Finally, you hear your name called out. He is one of your Sherpas from the trek that bolted ahead. You wave and smile. It’s a good feeling. Now you climb a short steep trail to a city of blue tents.
“Namaste!” you hear over and over with huge smiles.
You are home.
You made it to your new home for the next six weeks. Yesterday, the climbing Sidar, the base camp manager, cook, and other people who run the place came to greet you. Everyone is happy, friendly, and professional. You felt good, but those first few hours were a shock.
You found your tent, and it was the fourth orange one in a row of seven orange tents. All lined up perfectly as if someone had used a laser pointer. This shelter will be your tent. You will share a tent at the high camps. Yet, somehow, your two duffle bags – the red and black ones – were already next to your shelter. How did they know? This experience is the first of many mysteries you’ll witness during an Everest expedition.
You sling your day pack off your shoulder and let it fall to the rocky ground. As your eyes followed your pack, you looked carefully at the “ground.” It was a layer of dirt and rocks on top of the ice. Then you remember, you are standing on the Khumbu Glacier.
Looking up, the Khumbu Icefall comes into focus. “Man, that thing is huge.” you say to no one in particular. The 609-meter/2,000-foot expanse of moving ice rests gently between the flanks of Nuptse and the West Shoulder of Everest. Looking at the shoulder, you search for the serac that released in 2014. April 18, to be exact. There will be no climbing on that date again this year as everyone takes a day to remember the tragedy of 16 lives.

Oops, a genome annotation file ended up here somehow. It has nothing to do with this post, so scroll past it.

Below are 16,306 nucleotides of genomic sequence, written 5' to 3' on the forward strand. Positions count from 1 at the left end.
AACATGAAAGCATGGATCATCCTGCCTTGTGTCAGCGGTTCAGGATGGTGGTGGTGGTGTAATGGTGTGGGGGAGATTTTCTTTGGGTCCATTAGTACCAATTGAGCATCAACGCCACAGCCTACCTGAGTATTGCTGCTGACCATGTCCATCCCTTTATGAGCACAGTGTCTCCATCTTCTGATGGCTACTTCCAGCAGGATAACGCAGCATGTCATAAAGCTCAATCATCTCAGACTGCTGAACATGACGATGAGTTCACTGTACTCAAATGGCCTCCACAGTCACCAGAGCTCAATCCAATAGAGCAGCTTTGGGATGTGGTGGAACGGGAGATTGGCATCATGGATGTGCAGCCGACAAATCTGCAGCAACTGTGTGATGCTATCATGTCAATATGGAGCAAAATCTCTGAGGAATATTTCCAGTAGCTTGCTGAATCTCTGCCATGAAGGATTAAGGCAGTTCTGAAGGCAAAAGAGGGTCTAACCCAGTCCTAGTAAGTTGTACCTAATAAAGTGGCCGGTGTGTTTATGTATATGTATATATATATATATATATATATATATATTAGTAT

Adjusting your sunglasses, your attention turns back to the tent. You bend over and tug on the zipper holding the nylon flaps closed. As you stand back up, you realize you haven’t taken a breath and instinctively gasp the thin air into your lungs. It is cold. It is dry. The cold, dry air will be one of your significant challenges in staying healthy over the next month.
Dragging your duffles into the vestibule, your crawl into your tent. Hey, there’s a mattress already in here. Nice! But when you reach over to pat it, you feel rocks poking through. OK, this is why you brought your own – that incredibly thick DownMat XP 9 from Exped.
Thanks to the miracle of engineers wearing hats with tiny propellers, the outside of your miracle mat is made of 75 D Polyester, TPU Polyether film laminate that is hydrolysis resistant, honeycomb embossed, and Oeko-Tex® 100 certified! But wait! It is filled, thanks to the generosity of geese, with 8.8 ounces of 700 fill power down, IDFL certified! That’s a whopping R-Value of 8!! This baby weighs in at 31.6 ounces, and this is why it’s staying at base camp and not going any higher. (It’s also why you thanked the yak that hauled your duffels here.)
“Wow, the air is thin here!”, you say again to no one. You begin to question yourself after getting so excited about your sleeping pad and talking out loud.
One by one, you begin to pull items out of your red duffle bag. The black one has all your climbing gear, but the red one is filled with your sleeping bag, base camp clothes, comfortable boots, down booties, snacks, more jackets, gloves, and hats.